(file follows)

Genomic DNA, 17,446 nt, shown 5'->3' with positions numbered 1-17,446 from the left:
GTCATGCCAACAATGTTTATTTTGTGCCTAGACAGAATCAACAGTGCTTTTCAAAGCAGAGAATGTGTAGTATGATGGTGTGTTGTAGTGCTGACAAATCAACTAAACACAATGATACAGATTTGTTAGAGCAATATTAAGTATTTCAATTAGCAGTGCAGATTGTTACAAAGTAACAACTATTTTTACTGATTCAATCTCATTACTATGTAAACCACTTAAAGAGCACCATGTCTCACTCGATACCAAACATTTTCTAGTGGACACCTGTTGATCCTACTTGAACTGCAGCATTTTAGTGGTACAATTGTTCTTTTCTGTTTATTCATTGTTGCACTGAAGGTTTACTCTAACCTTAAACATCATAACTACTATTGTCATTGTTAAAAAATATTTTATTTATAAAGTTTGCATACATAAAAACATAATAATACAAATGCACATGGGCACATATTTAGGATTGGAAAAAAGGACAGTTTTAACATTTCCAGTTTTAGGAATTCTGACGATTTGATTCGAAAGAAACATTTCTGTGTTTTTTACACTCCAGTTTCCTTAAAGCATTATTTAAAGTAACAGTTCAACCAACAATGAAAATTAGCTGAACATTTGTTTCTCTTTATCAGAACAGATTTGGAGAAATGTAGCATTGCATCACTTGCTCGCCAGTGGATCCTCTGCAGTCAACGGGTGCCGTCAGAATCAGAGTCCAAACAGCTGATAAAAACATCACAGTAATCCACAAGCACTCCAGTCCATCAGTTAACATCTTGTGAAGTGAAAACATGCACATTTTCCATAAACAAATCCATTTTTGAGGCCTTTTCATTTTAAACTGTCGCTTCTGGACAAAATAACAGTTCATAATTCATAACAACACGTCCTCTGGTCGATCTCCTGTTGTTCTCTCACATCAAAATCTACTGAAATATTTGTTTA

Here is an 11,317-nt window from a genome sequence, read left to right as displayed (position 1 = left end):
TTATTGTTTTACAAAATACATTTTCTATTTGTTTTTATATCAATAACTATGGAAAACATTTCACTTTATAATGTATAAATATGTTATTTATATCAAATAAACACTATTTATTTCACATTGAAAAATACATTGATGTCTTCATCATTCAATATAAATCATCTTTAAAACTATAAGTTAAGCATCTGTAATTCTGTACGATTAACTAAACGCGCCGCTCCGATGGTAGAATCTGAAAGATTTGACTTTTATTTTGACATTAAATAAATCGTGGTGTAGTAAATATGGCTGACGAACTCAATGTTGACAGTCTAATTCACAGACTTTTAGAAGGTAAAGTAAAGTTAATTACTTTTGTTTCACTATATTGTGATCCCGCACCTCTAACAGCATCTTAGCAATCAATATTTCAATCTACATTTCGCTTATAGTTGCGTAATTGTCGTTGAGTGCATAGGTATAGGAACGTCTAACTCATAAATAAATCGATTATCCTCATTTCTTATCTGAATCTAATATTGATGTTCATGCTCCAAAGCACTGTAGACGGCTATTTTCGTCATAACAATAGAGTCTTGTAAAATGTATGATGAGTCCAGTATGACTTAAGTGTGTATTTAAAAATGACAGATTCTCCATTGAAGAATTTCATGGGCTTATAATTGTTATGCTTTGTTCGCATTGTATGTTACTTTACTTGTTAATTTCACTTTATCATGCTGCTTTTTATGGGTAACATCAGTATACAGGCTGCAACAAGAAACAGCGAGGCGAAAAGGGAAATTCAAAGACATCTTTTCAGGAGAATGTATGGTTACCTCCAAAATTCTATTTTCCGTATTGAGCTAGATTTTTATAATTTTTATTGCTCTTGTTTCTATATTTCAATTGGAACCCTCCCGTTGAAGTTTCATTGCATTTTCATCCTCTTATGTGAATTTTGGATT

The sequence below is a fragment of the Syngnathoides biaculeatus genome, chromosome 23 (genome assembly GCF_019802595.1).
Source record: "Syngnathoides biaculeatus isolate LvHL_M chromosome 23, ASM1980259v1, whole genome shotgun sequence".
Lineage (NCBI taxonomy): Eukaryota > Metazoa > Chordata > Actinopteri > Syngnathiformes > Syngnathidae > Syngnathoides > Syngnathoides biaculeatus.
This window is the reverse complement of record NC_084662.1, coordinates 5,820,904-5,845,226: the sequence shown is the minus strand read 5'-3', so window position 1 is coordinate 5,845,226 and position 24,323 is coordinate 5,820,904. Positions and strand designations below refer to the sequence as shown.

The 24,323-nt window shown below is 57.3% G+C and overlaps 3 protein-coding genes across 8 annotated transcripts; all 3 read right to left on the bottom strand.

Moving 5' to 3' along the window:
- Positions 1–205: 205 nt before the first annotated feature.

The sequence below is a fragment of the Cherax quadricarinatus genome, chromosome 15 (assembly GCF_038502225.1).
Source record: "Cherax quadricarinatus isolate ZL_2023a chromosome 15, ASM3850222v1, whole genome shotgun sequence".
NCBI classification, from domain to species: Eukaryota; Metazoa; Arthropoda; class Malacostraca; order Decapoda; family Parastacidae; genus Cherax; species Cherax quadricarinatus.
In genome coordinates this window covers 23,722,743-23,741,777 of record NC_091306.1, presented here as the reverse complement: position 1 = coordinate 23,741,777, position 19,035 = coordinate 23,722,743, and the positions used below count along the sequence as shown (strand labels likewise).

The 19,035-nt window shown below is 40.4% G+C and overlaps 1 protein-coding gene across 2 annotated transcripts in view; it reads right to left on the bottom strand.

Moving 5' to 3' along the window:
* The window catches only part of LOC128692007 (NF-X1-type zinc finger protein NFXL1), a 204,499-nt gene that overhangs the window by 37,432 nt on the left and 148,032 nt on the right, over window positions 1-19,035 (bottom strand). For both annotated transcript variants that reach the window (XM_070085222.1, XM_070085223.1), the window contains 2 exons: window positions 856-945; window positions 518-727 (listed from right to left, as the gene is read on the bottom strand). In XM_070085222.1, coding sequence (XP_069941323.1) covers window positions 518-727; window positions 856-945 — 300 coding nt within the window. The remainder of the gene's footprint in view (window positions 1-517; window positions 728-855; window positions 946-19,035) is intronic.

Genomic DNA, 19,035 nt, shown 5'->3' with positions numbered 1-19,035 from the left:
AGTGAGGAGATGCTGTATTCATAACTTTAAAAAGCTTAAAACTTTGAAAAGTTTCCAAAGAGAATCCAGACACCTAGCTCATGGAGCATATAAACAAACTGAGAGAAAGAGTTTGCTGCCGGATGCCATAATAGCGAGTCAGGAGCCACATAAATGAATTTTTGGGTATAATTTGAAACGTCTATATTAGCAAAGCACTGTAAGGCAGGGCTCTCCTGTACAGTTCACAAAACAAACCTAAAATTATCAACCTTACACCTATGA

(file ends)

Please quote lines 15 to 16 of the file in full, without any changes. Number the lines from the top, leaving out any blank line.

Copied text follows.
In genome coordinates this window covers 23,722,743-23,741,777 of record NC_091306.1, presented here as the reverse complement: position 1 = coordinate 23,741,777, position 19,035 = coordinate 23,722,743, and the positions used below count along the sequence as shown (strand labels likewise).

The 19,035-nt window shown below is 40.4% G+C and overlaps 1 protein-coding gene across 2 annotated transcripts in view; it reads right to left on the bottom strand.